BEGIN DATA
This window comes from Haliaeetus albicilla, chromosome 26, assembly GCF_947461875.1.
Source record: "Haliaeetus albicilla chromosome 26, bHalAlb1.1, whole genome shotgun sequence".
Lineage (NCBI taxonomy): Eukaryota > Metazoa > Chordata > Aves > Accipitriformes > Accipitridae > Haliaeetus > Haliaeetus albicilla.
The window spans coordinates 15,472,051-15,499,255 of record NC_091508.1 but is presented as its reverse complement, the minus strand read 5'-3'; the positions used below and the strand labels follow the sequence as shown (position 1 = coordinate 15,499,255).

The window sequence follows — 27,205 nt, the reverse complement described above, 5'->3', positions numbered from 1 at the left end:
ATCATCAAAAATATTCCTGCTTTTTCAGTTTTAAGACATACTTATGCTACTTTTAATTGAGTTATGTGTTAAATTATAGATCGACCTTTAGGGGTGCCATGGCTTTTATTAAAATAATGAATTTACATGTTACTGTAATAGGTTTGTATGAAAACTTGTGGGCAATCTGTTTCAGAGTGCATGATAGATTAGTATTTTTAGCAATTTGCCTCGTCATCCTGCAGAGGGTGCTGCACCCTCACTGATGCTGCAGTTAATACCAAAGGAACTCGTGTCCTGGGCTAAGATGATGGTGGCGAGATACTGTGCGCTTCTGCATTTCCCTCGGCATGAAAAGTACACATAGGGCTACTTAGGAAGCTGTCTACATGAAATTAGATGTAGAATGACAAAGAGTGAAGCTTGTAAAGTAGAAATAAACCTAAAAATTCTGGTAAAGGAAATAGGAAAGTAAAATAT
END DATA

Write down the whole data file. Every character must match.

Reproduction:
This window comes from Haliaeetus albicilla, chromosome 26, assembly GCF_947461875.1.
Source record: "Haliaeetus albicilla chromosome 26, bHalAlb1.1, whole genome shotgun sequence".
Lineage (NCBI taxonomy): Eukaryota > Metazoa > Chordata > Aves > Accipitriformes > Accipitridae > Haliaeetus > Haliaeetus albicilla.
The window spans coordinates 15,472,051-15,499,255 of record NC_091508.1 but is presented as its reverse complement, the minus strand read 5'-3'; the positions used below and the strand labels follow the sequence as shown (position 1 = coordinate 15,499,255).

The window sequence follows — 27,205 nt, the reverse complement described above, 5'->3', positions numbered from 1 at the left end:
ATCATCAAAAATATTCCTGCTTTTTCAGTTTTAAGACATACTTATGCTACTTTTAATTGAGTTATGTGTTAAATTATAGATCGACCTTTAGGGGTGCCATGGCTTTTATTAAAATAATGAATTTACATGTTACTGTAATAGGTTTGTATGAAAACTTGTGGGCAATCTGTTTCAGAGTGCATGATAGATTAGTATTTTTAGCAATTTGCCTCGTCATCCTGCAGAGGGTGCTGCACCCTCACTGATGCTGCAGTTAATACCAAAGGAACTCGTGTCCTGGGCTAAGATGATGGTGGCGAGATACTGTGCGCTTCTGCATTTCCCTCGGCATGAAAAGTACACATAGGGCTACTTAGGAAGCTGTCTACATGAAATTAGATGTAGAATGACAAAGAGTGAAGCTTGTAAAGTAGAAATAAACCTAAAAATTCTGGTAAAGGAAATAGGAAAGTAAAATAT